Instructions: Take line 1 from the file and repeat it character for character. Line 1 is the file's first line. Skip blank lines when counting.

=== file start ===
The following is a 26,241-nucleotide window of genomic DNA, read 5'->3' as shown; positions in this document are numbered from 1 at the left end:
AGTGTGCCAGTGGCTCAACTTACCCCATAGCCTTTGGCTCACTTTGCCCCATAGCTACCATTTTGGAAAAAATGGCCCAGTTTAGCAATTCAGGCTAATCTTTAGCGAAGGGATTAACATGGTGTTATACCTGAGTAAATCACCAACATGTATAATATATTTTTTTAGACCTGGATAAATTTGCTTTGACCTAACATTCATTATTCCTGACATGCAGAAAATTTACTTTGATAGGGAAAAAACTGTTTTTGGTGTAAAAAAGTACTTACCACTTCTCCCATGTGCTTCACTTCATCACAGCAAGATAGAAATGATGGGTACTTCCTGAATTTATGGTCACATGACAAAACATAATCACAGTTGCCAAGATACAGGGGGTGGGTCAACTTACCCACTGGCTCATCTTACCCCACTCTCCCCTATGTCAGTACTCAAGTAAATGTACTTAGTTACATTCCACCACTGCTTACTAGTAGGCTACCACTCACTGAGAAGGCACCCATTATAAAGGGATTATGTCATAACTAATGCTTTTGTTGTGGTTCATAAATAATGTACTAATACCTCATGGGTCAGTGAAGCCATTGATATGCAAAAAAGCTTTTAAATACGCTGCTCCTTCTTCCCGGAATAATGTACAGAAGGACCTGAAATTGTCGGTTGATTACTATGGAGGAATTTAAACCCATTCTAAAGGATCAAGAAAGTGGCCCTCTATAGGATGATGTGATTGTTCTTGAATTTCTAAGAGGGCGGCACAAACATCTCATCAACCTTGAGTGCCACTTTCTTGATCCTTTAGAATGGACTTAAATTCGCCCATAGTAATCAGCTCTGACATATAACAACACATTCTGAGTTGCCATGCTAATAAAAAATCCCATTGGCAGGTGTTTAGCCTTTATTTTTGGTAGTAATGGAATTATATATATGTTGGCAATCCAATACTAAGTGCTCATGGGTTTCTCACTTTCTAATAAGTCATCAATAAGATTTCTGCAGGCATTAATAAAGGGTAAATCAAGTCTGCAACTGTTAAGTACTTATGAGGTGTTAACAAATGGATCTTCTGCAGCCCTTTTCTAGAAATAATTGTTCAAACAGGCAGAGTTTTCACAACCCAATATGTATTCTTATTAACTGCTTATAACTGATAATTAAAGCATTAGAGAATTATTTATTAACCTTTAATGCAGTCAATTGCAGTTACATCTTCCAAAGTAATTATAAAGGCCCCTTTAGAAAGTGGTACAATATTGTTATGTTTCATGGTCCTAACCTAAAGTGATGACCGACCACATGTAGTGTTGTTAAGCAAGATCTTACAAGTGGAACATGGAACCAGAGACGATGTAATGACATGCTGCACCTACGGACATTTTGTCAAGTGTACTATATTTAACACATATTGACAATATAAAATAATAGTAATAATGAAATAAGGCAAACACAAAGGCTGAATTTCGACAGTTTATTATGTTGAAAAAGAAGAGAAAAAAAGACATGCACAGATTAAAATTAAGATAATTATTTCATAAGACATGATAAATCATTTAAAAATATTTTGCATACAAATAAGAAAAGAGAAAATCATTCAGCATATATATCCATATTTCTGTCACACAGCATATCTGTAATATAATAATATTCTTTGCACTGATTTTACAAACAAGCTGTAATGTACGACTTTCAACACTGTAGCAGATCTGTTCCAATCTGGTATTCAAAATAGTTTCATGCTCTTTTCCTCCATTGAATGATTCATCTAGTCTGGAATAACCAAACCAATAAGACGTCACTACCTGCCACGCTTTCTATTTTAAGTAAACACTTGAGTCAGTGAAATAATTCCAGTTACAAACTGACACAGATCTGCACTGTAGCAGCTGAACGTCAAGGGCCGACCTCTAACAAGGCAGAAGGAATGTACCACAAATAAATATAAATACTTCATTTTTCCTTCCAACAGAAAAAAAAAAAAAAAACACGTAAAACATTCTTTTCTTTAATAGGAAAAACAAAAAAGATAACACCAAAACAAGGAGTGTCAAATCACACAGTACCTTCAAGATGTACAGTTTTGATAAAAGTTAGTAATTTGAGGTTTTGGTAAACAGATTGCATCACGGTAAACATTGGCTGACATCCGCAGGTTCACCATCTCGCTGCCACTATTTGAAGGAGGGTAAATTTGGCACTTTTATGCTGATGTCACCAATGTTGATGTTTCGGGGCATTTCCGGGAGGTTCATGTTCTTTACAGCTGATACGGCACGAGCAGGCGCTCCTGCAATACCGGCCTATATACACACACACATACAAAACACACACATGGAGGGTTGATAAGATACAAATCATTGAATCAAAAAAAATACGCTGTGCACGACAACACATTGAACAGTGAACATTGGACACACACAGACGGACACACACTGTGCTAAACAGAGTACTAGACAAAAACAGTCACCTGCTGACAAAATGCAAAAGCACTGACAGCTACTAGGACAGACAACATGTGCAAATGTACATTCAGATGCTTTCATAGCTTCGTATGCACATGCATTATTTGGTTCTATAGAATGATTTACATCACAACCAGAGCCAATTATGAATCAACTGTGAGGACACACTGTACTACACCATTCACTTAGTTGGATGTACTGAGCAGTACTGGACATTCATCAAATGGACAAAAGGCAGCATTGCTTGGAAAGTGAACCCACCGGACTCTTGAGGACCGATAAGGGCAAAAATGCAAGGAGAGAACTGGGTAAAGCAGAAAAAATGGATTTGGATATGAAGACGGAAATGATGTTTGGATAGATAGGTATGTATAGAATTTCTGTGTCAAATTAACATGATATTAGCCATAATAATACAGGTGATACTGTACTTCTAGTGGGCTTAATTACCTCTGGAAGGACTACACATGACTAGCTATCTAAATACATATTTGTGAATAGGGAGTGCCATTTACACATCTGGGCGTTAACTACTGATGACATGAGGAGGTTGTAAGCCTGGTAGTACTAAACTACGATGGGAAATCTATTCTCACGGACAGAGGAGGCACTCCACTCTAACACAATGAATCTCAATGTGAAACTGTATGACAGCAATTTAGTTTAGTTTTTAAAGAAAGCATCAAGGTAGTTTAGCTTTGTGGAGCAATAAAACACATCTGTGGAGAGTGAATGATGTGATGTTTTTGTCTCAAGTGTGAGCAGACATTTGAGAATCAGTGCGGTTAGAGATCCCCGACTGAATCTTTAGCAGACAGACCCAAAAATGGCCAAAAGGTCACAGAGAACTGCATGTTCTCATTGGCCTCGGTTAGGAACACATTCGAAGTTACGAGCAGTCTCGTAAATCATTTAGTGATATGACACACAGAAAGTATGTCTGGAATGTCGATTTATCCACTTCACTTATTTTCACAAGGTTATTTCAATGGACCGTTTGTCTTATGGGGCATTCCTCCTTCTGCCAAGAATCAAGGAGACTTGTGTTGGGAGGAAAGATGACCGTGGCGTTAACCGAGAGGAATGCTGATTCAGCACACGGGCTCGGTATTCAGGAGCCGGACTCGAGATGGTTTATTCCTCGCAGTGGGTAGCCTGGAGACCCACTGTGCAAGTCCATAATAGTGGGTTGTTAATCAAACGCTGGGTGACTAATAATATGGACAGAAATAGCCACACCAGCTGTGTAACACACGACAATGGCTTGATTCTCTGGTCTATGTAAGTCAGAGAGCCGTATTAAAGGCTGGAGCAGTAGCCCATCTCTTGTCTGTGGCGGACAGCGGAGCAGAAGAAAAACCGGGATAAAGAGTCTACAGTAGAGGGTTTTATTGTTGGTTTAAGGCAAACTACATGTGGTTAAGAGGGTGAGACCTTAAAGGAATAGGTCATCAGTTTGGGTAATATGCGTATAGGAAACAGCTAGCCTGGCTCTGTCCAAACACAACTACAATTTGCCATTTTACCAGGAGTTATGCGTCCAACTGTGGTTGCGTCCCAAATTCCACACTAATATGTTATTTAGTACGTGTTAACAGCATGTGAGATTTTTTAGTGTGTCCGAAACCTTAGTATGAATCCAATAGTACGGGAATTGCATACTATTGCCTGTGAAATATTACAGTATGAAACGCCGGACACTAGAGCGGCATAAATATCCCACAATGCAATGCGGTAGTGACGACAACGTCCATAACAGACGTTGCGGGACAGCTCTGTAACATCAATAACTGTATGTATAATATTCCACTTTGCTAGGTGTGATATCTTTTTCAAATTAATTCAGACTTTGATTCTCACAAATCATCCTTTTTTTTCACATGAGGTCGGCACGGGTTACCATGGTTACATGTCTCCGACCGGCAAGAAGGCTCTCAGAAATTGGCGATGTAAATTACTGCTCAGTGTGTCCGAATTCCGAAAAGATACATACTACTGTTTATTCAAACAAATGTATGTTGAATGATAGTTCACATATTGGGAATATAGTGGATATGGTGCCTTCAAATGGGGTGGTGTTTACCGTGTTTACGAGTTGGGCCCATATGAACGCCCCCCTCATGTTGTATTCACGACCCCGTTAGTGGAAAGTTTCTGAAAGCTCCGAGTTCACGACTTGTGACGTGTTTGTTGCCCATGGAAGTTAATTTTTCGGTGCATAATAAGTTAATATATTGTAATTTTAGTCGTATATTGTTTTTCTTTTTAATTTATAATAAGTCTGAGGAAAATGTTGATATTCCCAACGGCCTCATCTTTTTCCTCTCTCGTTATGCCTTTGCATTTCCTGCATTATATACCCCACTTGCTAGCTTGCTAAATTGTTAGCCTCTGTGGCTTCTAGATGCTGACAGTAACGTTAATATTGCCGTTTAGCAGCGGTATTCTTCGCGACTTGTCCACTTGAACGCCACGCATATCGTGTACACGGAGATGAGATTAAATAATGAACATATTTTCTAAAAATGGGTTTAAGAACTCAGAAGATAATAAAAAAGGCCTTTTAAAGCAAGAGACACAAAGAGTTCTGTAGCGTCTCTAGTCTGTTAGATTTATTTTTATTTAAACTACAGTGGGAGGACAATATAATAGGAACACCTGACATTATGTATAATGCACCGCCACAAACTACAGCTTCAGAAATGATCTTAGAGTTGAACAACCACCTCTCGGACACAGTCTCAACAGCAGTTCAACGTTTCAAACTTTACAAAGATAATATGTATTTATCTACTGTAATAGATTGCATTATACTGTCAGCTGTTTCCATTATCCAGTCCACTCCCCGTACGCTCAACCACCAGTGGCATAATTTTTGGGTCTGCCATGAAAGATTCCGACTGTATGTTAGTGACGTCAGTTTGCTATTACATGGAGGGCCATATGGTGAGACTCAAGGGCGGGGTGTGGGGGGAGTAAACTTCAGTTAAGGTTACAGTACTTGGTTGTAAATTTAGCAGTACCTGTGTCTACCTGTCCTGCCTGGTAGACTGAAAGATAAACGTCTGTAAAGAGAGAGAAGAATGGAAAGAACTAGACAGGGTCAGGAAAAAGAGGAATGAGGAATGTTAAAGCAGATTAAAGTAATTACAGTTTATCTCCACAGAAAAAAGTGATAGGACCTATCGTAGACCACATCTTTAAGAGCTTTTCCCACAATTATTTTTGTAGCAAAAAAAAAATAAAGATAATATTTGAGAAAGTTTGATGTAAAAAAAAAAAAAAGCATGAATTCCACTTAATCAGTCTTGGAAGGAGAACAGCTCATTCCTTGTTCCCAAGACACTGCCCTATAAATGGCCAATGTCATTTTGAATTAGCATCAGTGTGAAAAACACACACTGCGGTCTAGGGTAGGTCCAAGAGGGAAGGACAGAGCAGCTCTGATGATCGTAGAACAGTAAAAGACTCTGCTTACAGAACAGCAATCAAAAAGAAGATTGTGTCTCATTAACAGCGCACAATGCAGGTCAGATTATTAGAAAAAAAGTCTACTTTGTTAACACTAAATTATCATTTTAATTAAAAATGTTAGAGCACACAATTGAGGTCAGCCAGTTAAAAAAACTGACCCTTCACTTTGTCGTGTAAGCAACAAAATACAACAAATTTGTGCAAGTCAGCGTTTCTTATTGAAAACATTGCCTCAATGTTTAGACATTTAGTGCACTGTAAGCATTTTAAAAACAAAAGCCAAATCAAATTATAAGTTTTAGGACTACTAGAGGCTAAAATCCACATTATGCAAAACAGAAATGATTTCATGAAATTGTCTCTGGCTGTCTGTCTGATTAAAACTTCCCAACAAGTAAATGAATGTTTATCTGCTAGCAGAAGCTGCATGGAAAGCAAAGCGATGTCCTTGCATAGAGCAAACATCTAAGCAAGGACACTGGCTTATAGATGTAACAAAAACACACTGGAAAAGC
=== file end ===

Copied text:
The following is a 26,241-nucleotide window of genomic DNA, read 5'->3' as shown; positions in this document are numbered from 1 at the left end: